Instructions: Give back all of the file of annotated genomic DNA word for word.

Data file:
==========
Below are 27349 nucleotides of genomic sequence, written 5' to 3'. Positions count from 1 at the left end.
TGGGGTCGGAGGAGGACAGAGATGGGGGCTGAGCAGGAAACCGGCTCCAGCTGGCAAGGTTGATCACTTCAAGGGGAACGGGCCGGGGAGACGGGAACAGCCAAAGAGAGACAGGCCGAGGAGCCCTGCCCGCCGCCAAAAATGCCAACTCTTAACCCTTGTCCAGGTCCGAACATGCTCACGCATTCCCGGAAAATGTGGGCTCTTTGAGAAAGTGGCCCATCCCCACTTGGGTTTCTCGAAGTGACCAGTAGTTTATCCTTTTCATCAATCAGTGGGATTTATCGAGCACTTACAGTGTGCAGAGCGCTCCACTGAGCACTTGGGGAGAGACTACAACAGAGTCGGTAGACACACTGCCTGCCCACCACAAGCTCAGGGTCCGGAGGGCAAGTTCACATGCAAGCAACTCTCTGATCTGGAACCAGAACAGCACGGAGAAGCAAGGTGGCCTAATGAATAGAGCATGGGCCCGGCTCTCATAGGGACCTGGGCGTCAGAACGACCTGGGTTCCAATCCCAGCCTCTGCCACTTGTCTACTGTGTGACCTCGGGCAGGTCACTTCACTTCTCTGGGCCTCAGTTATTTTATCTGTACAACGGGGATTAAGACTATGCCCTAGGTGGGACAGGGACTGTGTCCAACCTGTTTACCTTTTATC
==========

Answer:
Below are 27349 nucleotides of genomic sequence, written 5' to 3'. Positions count from 1 at the left end.
TGGGGTCGGAGGAGGACAGAGATGGGGGCTGAGCAGGAAACCGGCTCCAGCTGGCAAGGTTGATCACTTCAAGGGGAACGGGCCGGGGAGACGGGAACAGCCAAAGAGAGACAGGCCGAGGAGCCCTGCCCGCCGCCAAAAATGCCAACTCTTAACCCTTGTCCAGGTCCGAACATGCTCACGCATTCCCGGAAAATGTGGGCTCTTTGAGAAAGTGGCCCATCCCCACTTGGGTTTCTCGAAGTGACCAGTAGTTTATCCTTTTCATCAATCAGTGGGATTTATCGAGCACTTACAGTGTGCAGAGCGCTCCACTGAGCACTTGGGGAGAGACTACAACAGAGTCGGTAGACACACTGCCTGCCCACCACAAGCTCAGGGTCCGGAGGGCAAGTTCACATGCAAGCAACTCTCTGATCTGGAACCAGAACAGCACGGAGAAGCAAGGTGGCCTAATGAATAGAGCATGGGCCCGGCTCTCATAGGGACCTGGGCGTCAGAACGACCTGGGTTCCAATCCCAGCCTCTGCCACTTGTCTACTGTGTGACCTCGGGCAGGTCACTTCACTTCTCTGGGCCTCAGTTATTTTATCTGTACAACGGGGATTAAGACTATGCCCTAGGTGGGACAGGGACTGTGTCCAACCTGTTTACCTTTTATC